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Carrie Fisher Inspired A Generation Of Mental Health Stigma Fighters — Including Me

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Most of us agree that 2016 has totally sucked. I was devastated to hear of Alan Rickman's passing in January, and watching Gene Wilder in Willy Wonka & the Chocolate Factory after he passed away in August was extremely bittersweet. And the woman I believed was going to be the first woman president lost the election to someone who was endorsed by white nationalists.

Somehow, though, it took losing Carrie Fisher for me to join in the chorus of 2016-haters. Carrie Fisher's death feels like a personal loss for me, because she was the first person I ever saw speak openly about struggles with mental illness.

Even before I struggled with my own mental illness, I regarded Fisher as a kind of hero. I'll never forget seeing her interview with Diane Sawyer, when she spoke so honestly about how her life had been ruled by manic and depressive episodes. She was open about how her illness had affected her, and she didn't prevaricate or make excuses for her behavior. There was no shame in the fact that she had abused a lot of drugs, and her struggles with addiction were just one facet of a disease that she had worked extremely hard to treat.

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LOS ANGELES - APRIL 23: Actress/writer Carrie Fisher poses as she signs copies of her book 'Delusions of Grandma' at the 10th annual Los Angeles Times Festival of Books at UCLA on April 23, 2005 in Los Angeles, California. (Photo by Michael Buckner/Getty Images)

Carrie Fisher told the truth and she refused to hide her problems. She proudly stated that she wasn't ashamed for having a chemical imbalance. “I am mentally ill. I can say that. I am not ashamed of that," she told Sawyer at the time. "I survived that, I’m still surviving it, but bring it on. Better me than you.”

I'm sure that statement helped a lot of people who struggled with their own illnesses. It had a profound impact on me, even before I began having panic attacks in my early 20s, and even before my panic attacks gave way to agoraphobia and obsessive-compulsive disorder (OCD) and depression. When I did start suffering from my own particular chemical imbalance, I was afraid of many things: but being open and honest with my struggles was not one of them.

If Carrie Fisher could overcome psychosis and addiction, if she could treat and manage her bipolar disorder, if she could accept her imbalances and burdens, then I could reach out to friends and let them know the real reason I didn't want to meet them for dinner. I could ask for help from my family when I was struggling.

I'm so comfortable with sharing my difficulties, that I have been able to write about them and speak publicly about them as part of the inaugural cast of This Is My Brave, a show about mental illness. The idea of the show is to let people know they aren't alone in their struggles. Most importantly, the goal is to chip away at the stigma that still surrounds mental illness, as Fisher did.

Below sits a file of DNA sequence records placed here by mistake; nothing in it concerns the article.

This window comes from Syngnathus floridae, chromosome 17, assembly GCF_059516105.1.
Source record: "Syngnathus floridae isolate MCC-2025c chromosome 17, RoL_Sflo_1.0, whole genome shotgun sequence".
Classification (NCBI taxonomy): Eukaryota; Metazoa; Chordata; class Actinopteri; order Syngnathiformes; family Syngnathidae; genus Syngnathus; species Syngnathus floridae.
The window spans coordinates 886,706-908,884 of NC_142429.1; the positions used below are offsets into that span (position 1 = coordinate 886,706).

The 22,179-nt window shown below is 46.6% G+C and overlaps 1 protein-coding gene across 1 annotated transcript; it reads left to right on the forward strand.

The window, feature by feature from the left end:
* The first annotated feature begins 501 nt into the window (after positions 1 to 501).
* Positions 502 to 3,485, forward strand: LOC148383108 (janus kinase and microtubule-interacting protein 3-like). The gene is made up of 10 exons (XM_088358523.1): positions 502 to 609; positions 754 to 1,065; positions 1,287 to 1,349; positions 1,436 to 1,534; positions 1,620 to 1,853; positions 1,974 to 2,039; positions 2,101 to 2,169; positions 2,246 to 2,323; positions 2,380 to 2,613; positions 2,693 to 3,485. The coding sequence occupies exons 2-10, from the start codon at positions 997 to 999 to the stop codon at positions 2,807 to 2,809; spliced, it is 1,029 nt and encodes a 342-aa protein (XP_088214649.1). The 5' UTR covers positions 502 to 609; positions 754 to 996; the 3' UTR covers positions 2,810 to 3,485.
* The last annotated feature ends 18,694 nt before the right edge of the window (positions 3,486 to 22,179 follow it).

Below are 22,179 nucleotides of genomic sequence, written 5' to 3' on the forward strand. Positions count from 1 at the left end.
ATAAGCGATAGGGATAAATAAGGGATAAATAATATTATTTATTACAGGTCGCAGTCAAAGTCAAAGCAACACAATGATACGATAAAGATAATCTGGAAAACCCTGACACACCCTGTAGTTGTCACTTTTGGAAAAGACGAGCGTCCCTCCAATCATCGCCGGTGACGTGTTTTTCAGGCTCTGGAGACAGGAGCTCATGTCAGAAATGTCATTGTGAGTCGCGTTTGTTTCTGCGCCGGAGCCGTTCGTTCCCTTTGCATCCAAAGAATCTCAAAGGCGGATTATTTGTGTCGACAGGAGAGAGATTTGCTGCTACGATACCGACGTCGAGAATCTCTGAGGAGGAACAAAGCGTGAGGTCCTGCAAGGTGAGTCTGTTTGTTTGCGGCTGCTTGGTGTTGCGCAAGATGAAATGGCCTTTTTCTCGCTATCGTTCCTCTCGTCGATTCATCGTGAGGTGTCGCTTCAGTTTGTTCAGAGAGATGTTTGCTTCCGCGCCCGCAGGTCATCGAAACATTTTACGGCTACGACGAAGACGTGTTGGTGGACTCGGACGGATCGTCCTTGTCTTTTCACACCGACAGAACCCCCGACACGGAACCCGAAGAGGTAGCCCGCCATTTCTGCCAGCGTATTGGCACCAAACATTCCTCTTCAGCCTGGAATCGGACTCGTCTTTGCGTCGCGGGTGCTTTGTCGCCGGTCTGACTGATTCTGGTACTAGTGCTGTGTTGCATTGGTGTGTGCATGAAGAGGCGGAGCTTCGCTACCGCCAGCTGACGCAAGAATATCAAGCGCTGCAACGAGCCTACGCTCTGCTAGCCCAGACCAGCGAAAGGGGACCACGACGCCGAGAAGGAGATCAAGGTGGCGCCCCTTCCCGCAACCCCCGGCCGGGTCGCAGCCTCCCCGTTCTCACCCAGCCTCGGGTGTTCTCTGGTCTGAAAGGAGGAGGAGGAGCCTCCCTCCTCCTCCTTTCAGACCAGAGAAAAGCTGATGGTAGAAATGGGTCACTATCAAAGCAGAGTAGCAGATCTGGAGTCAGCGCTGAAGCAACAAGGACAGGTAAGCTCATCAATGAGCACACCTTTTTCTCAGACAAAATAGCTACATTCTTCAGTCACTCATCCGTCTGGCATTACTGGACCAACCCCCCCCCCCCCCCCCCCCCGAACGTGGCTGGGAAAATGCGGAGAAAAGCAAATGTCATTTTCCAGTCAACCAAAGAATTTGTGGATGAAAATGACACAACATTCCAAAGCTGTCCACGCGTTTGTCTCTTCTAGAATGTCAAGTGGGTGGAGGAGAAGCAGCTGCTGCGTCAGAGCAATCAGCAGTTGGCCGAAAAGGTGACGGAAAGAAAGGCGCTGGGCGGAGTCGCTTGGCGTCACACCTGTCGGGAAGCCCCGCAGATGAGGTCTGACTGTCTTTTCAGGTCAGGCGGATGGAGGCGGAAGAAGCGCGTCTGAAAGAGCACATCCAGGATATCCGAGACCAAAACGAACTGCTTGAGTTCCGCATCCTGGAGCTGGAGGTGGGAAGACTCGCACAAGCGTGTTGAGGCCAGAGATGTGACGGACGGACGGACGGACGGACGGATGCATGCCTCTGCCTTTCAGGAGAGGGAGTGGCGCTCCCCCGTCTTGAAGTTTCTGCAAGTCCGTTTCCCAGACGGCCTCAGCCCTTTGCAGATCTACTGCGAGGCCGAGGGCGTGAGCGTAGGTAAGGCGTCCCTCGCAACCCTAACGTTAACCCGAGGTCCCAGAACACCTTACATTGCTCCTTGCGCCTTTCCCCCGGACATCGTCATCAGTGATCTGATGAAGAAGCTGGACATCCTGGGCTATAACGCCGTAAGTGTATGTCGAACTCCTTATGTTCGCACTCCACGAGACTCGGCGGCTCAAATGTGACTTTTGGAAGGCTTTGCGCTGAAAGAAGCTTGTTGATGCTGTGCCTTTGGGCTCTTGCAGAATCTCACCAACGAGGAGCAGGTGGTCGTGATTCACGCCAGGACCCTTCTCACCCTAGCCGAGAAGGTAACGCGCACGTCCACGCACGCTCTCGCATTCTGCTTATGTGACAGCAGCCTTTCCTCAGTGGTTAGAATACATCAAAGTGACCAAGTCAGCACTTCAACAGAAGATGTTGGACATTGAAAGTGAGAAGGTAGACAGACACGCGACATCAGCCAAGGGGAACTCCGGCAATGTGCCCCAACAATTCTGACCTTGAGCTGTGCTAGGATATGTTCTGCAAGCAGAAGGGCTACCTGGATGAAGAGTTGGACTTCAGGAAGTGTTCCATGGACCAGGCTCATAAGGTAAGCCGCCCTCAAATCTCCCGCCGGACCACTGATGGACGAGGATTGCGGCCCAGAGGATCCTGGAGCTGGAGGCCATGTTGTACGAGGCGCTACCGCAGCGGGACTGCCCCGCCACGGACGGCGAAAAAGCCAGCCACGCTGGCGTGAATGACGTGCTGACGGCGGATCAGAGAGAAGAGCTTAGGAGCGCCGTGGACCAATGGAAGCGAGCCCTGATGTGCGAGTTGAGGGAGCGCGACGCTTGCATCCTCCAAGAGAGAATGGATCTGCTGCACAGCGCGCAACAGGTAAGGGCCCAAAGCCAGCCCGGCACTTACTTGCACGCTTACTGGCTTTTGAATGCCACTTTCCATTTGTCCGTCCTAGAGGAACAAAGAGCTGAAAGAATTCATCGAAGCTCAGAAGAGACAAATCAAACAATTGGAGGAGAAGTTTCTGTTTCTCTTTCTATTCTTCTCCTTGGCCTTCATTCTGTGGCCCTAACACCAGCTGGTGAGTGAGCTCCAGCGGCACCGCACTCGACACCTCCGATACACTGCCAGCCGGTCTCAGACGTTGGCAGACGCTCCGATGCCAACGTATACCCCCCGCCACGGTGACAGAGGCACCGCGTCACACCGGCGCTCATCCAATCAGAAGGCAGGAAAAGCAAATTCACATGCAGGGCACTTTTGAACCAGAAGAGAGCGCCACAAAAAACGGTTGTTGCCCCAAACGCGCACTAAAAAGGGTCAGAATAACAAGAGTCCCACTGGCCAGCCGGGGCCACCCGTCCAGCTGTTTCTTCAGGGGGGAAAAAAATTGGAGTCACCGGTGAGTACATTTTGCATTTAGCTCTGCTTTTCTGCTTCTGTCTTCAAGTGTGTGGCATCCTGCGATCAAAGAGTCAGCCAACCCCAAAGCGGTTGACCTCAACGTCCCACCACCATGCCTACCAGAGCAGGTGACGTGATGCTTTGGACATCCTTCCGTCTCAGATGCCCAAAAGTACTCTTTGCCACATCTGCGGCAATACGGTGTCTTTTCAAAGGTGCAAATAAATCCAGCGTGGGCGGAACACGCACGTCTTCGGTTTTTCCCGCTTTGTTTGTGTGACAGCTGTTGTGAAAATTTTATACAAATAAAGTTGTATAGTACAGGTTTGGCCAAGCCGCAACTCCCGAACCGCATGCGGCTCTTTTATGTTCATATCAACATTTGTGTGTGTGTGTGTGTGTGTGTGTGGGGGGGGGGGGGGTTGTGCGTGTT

This Is My Brave, Inc. on YouTube

There is a whole generation of people who are fighting to chip away at that stigma, and Carrie Fisher led the charge. I'm proud to belong to a generation that tears the doors off of closets. I'm even more proud of the fact that I was able to lay claim to my own struggles, to accept them as a part of who I am. And Fisher was always a role model for me in that.

If she could overcome psychosis and addiction, if she could treat and manage her bipolar disorder, if she could accept her imbalances and burdens, if she could do all these things and tell the world she was doing them, then I could surely share my own, much less dramatic, much less public story. I could reach out to friends and let them know the real reason I didn't want to meet them for dinner. I could ask for help from my family when I was struggling. And I could tell a room full of strangers all about the fact that I spent my early 20s fixated on an irrational fear of bathrooms.

The mental health community lost a beautiful voice today. People with mental illnesses lost a great advocate.

So many of my fears centered around losing bodily control, and that can be sort of embarrassing to talk about. The mere thought of losing control sent me in a tailspin, an endless loop of catastrophizing and obsessing and avoiding. In sharing my struggles in a public forum, I felt like I was shedding the embarrassment about it. The more I talked about it, the easier it became. It became easier to talk about it, but also to live with it.

Losing Carrie Fisher is hard. It's sad to know that we've heard all we ever will from her. The mental health community lost a beautiful voice today. People with mental illnesses lost a great advocate. I know I'm not the only one who feels like they've lost a leader. But I'm proud that we can pick up her mantel and keep fighting stigma. I'm proud that she survived and even thrived with her illness. I am forever grateful to her for her honesty, her strength, and her grace.